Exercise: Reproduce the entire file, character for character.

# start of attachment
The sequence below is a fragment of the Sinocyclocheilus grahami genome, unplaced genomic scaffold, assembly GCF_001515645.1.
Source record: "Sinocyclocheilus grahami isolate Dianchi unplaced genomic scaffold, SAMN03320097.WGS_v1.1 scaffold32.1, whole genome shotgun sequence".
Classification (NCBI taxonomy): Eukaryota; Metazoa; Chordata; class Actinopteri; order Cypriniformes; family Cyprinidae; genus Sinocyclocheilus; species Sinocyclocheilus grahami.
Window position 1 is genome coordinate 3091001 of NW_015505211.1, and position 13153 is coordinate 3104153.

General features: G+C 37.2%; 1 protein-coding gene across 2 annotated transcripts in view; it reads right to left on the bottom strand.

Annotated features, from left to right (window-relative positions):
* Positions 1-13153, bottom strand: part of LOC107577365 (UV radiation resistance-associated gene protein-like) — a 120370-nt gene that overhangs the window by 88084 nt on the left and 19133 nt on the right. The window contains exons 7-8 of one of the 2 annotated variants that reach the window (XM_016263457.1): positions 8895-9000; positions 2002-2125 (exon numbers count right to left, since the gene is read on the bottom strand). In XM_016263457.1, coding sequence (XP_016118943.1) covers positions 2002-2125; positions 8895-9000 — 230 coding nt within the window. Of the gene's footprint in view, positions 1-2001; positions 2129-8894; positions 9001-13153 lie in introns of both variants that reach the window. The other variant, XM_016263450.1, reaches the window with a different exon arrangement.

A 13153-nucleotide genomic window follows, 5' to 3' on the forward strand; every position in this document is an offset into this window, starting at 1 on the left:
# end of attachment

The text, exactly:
The sequence below is a fragment of the Sinocyclocheilus grahami genome, unplaced genomic scaffold, assembly GCF_001515645.1.
Source record: "Sinocyclocheilus grahami isolate Dianchi unplaced genomic scaffold, SAMN03320097.WGS_v1.1 scaffold32.1, whole genome shotgun sequence".
Classification (NCBI taxonomy): Eukaryota; Metazoa; Chordata; class Actinopteri; order Cypriniformes; family Cyprinidae; genus Sinocyclocheilus; species Sinocyclocheilus grahami.
Window position 1 is genome coordinate 3091001 of NW_015505211.1, and position 13153 is coordinate 3104153.

General features: G+C 37.2%; 1 protein-coding gene across 2 annotated transcripts in view; it reads right to left on the bottom strand.

Annotated features, from left to right (window-relative positions):
* Positions 1-13153, bottom strand: part of LOC107577365 (UV radiation resistance-associated gene protein-like) — a 120370-nt gene that overhangs the window by 88084 nt on the left and 19133 nt on the right. The window contains exons 7-8 of one of the 2 annotated variants that reach the window (XM_016263457.1): positions 8895-9000; positions 2002-2125 (exon numbers count right to left, since the gene is read on the bottom strand). In XM_016263457.1, coding sequence (XP_016118943.1) covers positions 2002-2125; positions 8895-9000 — 230 coding nt within the window. Of the gene's footprint in view, positions 1-2001; positions 2129-8894; positions 9001-13153 lie in introns of both variants that reach the window. The other variant, XM_016263450.1, reaches the window with a different exon arrangement.

A 13153-nucleotide genomic window follows, 5' to 3' on the forward strand; every position in this document is an offset into this window, starting at 1 on the left: